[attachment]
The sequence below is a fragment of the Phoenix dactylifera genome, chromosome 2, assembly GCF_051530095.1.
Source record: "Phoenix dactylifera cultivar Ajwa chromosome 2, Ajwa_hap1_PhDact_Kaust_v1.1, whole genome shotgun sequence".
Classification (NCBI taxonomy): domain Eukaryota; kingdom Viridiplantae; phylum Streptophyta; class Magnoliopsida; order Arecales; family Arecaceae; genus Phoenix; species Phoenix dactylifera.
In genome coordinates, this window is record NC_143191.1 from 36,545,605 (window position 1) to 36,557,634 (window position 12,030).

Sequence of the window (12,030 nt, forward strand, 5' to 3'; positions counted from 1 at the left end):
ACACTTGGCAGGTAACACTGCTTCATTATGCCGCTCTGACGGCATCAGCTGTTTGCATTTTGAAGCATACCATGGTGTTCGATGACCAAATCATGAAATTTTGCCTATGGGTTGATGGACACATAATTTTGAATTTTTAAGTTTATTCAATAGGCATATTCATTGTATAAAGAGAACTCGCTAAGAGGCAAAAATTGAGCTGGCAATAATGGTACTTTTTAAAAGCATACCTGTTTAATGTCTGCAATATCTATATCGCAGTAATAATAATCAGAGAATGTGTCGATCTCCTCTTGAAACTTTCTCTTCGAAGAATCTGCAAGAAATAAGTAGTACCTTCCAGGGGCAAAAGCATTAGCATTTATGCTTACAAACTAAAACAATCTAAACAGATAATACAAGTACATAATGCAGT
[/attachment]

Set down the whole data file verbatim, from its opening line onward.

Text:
The sequence below is a fragment of the Phoenix dactylifera genome, chromosome 2, assembly GCF_051530095.1.
Source record: "Phoenix dactylifera cultivar Ajwa chromosome 2, Ajwa_hap1_PhDact_Kaust_v1.1, whole genome shotgun sequence".
Classification (NCBI taxonomy): domain Eukaryota; kingdom Viridiplantae; phylum Streptophyta; class Magnoliopsida; order Arecales; family Arecaceae; genus Phoenix; species Phoenix dactylifera.
In genome coordinates, this window is record NC_143191.1 from 36,545,605 (window position 1) to 36,557,634 (window position 12,030).

Sequence of the window (12,030 nt, forward strand, 5' to 3'; positions counted from 1 at the left end):
ACACTTGGCAGGTAACACTGCTTCATTATGCCGCTCTGACGGCATCAGCTGTTTGCATTTTGAAGCATACCATGGTGTTCGATGACCAAATCATGAAATTTTGCCTATGGGTTGATGGACACATAATTTTGAATTTTTAAGTTTATTCAATAGGCATATTCATTGTATAAAGAGAACTCGCTAAGAGGCAAAAATTGAGCTGGCAATAATGGTACTTTTTAAAAGCATACCTGTTTAATGTCTGCAATATCTATATCGCAGTAATAATAATCAGAGAATGTGTCGATCTCCTCTTGAAACTTTCTCTTCGAAGAATCTGCAAGAAATAAGTAGTACCTTCCAGGGGCAAAAGCATTAGCATTTATGCTTACAAACTAAAACAATCTAAACAGATAATACAAGTACATAATGCAGT